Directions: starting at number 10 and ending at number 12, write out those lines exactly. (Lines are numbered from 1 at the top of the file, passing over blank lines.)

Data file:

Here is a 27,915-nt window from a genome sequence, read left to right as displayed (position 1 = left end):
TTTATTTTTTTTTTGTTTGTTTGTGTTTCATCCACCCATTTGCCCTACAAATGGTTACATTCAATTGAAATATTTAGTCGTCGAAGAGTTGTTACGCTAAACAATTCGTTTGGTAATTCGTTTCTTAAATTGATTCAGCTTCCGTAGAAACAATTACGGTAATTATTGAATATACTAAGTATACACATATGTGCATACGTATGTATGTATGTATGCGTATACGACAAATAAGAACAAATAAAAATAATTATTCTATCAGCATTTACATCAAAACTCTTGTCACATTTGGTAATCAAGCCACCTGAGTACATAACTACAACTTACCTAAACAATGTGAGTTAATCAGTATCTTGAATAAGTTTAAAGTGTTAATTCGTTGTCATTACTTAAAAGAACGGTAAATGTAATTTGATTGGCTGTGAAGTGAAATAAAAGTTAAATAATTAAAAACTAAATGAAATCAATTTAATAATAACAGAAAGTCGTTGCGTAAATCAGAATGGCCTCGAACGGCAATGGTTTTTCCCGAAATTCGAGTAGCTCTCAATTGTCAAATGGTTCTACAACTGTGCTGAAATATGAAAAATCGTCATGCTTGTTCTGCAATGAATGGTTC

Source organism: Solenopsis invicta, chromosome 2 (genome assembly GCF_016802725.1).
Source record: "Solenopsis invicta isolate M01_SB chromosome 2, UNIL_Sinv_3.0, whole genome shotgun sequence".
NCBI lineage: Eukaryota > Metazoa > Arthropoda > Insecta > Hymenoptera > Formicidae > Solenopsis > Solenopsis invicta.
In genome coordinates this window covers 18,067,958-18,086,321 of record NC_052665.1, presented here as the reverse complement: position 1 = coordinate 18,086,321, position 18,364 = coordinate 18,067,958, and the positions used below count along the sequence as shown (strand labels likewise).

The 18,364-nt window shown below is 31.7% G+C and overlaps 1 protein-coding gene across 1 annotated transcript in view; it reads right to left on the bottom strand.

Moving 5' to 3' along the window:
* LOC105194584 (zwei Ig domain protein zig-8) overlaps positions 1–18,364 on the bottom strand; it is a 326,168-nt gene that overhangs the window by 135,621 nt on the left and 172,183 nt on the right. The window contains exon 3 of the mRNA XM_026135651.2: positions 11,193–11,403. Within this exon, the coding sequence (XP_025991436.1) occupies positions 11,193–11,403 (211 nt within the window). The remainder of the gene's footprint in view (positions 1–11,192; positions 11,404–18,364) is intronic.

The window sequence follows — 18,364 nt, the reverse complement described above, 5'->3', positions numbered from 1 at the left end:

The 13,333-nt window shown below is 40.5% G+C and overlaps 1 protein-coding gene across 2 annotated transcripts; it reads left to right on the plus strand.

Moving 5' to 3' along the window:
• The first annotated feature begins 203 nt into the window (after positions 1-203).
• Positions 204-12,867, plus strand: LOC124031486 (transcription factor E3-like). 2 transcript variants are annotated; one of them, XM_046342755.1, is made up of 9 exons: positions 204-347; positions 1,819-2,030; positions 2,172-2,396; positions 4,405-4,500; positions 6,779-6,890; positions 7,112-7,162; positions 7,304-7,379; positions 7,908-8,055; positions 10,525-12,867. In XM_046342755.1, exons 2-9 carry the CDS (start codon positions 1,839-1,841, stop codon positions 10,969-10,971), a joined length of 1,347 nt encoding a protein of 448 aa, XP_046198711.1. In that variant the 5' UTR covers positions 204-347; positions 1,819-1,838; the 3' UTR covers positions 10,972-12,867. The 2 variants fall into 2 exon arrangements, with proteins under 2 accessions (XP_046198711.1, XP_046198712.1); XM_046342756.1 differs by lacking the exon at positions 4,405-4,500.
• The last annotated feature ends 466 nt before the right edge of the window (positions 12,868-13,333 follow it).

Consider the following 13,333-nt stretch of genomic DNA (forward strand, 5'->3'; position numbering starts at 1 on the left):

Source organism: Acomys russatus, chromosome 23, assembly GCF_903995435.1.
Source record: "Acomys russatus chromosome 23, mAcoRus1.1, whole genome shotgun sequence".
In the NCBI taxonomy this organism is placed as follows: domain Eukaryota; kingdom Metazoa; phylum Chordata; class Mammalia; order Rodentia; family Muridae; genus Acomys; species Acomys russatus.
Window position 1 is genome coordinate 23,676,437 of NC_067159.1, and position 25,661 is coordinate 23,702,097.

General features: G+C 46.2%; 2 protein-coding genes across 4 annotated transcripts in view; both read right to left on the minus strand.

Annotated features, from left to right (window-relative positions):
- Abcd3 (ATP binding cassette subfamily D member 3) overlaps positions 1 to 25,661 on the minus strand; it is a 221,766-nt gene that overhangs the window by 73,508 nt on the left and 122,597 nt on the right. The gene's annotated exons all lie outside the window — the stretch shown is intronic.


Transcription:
The window sequence follows — 18,364 nt, the reverse complement described above, 5'->3', positions numbered from 1 at the left end:

The 13,333-nt window shown below is 40.5% G+C and overlaps 1 protein-coding gene across 2 annotated transcripts; it reads left to right on the plus strand.

Moving 5' to 3' along the window: